The book concludes with the Dakotas living out their dream of residing on the coast and relaxing in their hobbies. They have the cash and jewels left to them by Frank. They also discovered a large cache of cash in the Pollard home, acquired by Frank over the years to support the family. It is just compensation, they rationalize, for the death of Thomas and their friends.

The Bad Place is one of my favorite Dean Koontz novels. With me, Koontz is hit or miss. He has written some compelling tales that have engaged my imagination like few others. Such books as Twilight Eyes, Watchers, House of Thunder, Phantoms, and The Door to December, are fun books to read. Others, such as the unreadable Seize the Night, Dragon Tears, and Winter Moon make me leery of picking up other Dean Koontz books.

One of the chief complaints of Koontz’s writing is that his characters are all the same. In most of his books, the characters are overachievers who have overcome horrible childhoods to succeed tremendously in whatever industry it is they pursue. They always do so at the expense of friends and family. None of this shows up in The Bad Place. In this book, Koontz steps away from his templated writing and develops original characters set in an original story.

A device that Koontz often employs effectively is the splintered story telling with different characters, unattached to each other, beset with similar problems. He usually is quite adept at engaging the reader into thinking and analyzing what these characters all have in common. He usually brings the story lines together into a exciting conclusion, as he does in The Bad Place.

Koontz provides few clues as to what links his various story lines together. Instead he weaves new anecdotes that only increase the mystery. As the book climaxes is when Koontz ties his story lines together.

One area where Koontz surpasses Stephen King is his ability to write erotica. King seldom uses erotica in his stories. Koontz does it and almost always does it well. In The Bad Place, the seductive twins who are primarily attracted to each other is well crafted erotica.

Then there is Candy, who so abhors sex and sexual arousal (for obvious reasons) that he washes his privates (such as they are) with a special mitt so he won’t have to touch them.

Dean Koontz is a writing machine who cranks out at least one novel and usually two novels a year. Being a novel factory probably detracts from the quality of his work. When Koontz is on, you can understand why he’s one of the better selling novelists of modern times. When he’s off (which is more often than not lately), you end up feeling foolish for having picked up the book. I can recall only a couple occasions when a book was so bad that I just could not find the will to finish it. One of these was Seize the Night.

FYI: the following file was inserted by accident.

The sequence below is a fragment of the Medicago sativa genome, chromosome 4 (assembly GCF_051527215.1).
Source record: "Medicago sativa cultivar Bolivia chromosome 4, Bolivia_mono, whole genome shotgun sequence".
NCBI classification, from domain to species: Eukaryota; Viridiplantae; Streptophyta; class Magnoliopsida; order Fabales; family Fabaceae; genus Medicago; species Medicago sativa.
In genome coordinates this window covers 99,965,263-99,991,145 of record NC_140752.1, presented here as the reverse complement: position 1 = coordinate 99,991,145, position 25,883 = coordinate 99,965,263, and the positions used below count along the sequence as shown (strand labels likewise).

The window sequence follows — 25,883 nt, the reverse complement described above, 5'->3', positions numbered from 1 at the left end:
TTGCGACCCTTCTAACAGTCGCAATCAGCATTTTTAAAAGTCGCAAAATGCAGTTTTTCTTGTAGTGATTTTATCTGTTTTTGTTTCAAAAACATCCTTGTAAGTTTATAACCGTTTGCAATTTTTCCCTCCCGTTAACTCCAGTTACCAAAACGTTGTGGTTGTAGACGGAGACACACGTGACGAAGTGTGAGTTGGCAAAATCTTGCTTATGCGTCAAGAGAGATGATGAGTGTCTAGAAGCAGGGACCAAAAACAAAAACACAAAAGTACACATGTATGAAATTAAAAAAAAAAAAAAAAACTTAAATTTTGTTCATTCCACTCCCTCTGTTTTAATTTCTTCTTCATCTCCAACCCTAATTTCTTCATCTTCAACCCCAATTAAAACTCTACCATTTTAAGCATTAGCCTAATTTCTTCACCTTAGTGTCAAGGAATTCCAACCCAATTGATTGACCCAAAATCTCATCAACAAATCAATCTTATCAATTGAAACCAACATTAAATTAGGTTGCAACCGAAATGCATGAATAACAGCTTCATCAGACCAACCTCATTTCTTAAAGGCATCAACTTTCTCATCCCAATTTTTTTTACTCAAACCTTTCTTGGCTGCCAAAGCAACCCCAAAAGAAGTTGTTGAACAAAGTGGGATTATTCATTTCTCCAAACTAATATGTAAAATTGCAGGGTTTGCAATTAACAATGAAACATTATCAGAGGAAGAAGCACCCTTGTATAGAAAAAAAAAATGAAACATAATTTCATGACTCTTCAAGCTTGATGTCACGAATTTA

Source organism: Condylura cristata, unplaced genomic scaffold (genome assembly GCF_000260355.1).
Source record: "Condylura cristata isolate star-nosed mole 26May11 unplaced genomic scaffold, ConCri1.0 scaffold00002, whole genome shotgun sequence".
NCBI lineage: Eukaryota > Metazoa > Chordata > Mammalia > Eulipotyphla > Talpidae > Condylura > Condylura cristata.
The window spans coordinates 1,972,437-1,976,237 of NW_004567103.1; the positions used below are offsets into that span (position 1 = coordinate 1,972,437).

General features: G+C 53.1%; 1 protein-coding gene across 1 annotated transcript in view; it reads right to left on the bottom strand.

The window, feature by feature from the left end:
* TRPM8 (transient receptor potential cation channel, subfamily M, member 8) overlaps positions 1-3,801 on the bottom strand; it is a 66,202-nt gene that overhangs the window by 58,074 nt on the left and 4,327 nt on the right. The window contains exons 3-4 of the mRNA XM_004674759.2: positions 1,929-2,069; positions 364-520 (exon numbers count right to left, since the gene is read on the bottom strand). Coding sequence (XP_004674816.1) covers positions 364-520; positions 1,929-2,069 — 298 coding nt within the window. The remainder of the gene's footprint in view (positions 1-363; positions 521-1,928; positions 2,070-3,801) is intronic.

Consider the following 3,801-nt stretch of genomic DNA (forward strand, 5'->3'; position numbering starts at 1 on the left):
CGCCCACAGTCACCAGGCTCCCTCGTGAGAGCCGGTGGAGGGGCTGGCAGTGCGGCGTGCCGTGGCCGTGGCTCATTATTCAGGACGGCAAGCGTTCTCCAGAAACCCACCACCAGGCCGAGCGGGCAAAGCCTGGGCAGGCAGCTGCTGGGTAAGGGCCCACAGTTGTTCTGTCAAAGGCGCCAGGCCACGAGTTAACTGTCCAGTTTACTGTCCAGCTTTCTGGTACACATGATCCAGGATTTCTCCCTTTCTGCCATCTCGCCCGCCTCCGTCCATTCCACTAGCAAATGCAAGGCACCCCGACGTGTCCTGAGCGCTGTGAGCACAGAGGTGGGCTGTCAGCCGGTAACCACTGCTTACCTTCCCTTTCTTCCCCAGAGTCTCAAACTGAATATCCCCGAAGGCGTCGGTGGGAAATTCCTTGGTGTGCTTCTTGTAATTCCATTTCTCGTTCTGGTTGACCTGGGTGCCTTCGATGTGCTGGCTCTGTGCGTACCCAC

However, Koontz is on his game in The Bad Place. He deviates from his formulaic characters and develops original thoughtful characters. The mystery of Frank Pollard and his strange abilities deepens throughout the book until the apocalyptic meeting at the doctor’s house. The final battle between Frank and Candy is riveting.

Those who fear reading Koontz for fear of stepping into a pile of crap like Seize the Night can safely pick up The Bad Place and know they are headed for a good reading experience.

5 comments:

  1. Good review. I just finished reading The Bad Place last week. One question: did the book ever say why Frank killed his mother? I didn't see it, and I thought maybe I missed something.

    ReplyDelete
  2. I didn't see any direct reference. I think he was horrified by her and would have killed his entire family if he could.

    ReplyDelete
  3. I am almost finished with this book and sort of drawn in by the twins. This a pretty decent review, however there is one flaw that I noticed: "Verbina tells Candy that Frank has been back to their house, looking in on them and has killed one of their cats." Verbina never learned to speak, it is Violet that does the talking. Otherwise very good work.

    ReplyDelete
  4. Thanks for the catch, DaeDenvy. I shall make the correction.

    Brian

    ReplyDelete
  5. Well, I disagree about Seize the Night lol, but the Bad Place is and probably always be my absolute favorite Koontz book.

    ReplyDelete